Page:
HMA may also be used for spotting trend reversals. When HMA moves above or below the price, it can signal a potential change in trend direction.
If the HMA moves above the price after an uptrend, it may indicate a bearish trend reversal, suggesting that the price is peaking and is about to change the direction. Conversely, if the HMA moves below the price, it may signal a bullish trend reversal, implying that the price may be bottoming out, and the momentum may be about to shift upwards
However, it is essential to use the HMA in conjunction with other technical analysis tools and indicators to confirm the signals and reduce the chances of false signals.
HMA moves below the price right before the trend reverses
Support and resistance
The HMA can serve as dynamic support and resistance levels, adapting to changes in the price action.
When the price is above the HMA, it may act as a support level, while when the price is below the HMA, it could act as a resistance level.Traders can use these dynamic levels to set stop-loss orders or take-profit targets.
Combining different indicators
Traders often use the HMA in conjunction with other indicators to confirm trading signals.
For instance, incorporating the Relative Strength Index (RSI) can help confirm HMA signals by identifying overbought or oversold conditions.
Alternatively, utilising Bollinger Bands can provide additional support and resistance levels, as well as insights into market volatility. Meanwhile, the Moving Average Convergence Divergence (MACD) can offer extra confirmation of the trend direction and strength.
Hull Moving Average trading strategy
While traders can come up with various ways of using the indicator, some of the popular Hull Moving Average strategies include crossover and breakout.
Hull Moving Average crossover strategy
The HMA crossover strategy involves using two different HMA timeframes, a shorter period and a longer period, to generate trading signals when they cross each other.
Traders using this strategy would apply two Hull Moving Average indicators to their price chart, with one being a shorter period (e.g., 10 periods) and the other being a longer period (e.g., 50 periods). The shorter period HMA will respond more quickly to price changes, while the longer period HMA will provide a smoother representation of the overall trend.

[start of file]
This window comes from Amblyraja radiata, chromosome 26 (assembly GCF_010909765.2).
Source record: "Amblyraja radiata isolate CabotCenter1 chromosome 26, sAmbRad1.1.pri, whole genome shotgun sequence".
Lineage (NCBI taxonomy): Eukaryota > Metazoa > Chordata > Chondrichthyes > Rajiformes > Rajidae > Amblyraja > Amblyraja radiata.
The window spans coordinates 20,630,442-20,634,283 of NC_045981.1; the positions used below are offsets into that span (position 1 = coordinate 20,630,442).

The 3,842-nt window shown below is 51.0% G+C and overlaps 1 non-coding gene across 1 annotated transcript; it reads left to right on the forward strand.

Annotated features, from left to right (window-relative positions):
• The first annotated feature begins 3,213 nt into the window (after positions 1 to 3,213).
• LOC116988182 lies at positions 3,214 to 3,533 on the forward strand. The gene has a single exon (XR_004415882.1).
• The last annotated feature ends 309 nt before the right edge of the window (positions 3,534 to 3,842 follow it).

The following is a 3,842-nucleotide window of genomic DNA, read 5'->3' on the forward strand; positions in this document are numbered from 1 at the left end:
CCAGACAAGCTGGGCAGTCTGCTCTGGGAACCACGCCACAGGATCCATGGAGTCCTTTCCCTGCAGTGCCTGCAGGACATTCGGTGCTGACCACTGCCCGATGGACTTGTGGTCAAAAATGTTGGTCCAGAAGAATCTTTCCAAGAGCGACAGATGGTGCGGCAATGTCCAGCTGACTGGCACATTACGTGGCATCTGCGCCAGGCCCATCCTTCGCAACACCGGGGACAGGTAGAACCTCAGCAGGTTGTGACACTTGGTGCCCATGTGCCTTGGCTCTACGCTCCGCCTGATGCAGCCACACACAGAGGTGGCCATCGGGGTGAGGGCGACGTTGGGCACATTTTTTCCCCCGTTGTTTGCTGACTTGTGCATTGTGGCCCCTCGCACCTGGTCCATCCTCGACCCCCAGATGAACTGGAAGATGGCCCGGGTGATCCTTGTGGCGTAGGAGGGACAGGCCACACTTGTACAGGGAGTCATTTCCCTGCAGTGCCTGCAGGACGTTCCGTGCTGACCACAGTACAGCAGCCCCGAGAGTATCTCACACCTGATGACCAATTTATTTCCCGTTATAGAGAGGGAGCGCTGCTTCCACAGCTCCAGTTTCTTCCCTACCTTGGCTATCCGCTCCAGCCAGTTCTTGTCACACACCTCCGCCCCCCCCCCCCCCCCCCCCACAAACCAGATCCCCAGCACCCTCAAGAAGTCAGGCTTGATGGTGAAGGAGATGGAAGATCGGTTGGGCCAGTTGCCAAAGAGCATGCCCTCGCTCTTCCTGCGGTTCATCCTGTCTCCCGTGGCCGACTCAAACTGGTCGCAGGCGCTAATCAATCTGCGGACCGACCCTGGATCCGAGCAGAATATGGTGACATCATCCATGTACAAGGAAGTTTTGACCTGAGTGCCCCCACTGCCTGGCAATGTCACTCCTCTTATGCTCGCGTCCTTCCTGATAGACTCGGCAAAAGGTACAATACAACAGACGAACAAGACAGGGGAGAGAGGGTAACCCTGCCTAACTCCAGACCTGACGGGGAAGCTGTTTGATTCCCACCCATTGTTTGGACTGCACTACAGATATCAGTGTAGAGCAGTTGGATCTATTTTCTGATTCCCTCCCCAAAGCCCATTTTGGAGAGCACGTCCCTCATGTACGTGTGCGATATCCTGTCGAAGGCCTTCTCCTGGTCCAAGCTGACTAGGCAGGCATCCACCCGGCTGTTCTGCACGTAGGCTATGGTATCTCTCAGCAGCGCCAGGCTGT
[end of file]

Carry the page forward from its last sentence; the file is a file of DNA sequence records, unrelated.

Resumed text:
The primary concept behind the HMA crossover strategy is to identify potential entry and exit points based on the interaction between the two HMA lines. When the shorter period HMA crosses above the longer period HMA, it signals a potential bullish trend. Conversely, when the shorter period HMA crosses below the longer period HMA, it suggests a possible bearish trend.
To enhance the accuracy of the HMA crossover strategy, traders can consider implementing additional rules or filters. For example, they may choose to enter a trade only when the crossover occurs along with a significant increase in trading volume, which may serve as further confirmation of the trend's strength. Additionally, incorporating other technical analysis tools, such as the RSI or MACD, can help confirm the validity of crossover signals.
Hull Moving Average breakout strategy
The HMA breakout trading strategy focuses on identifying and trading breakouts from established support or resistance levels, which may signal the beginning of a strong trend.
The first step in implementing this HMA strategy is to identify significant support and resistance levels on the price chart. These levels are typically formed when the price reaches a high or low point multiple times, creating a horizontal barrier. The Hull Moving Average indicator can be applied to the chart to help determine the overall trend direction and gauge the strength of the breakout.
Once the support and resistance levels have been identified, traders can monitor the price's interaction with these levels in conjunction with the HMA. A breakout occurs when the price moves beyond the established support or resistance level, accompanied by a corresponding HMA confirmation.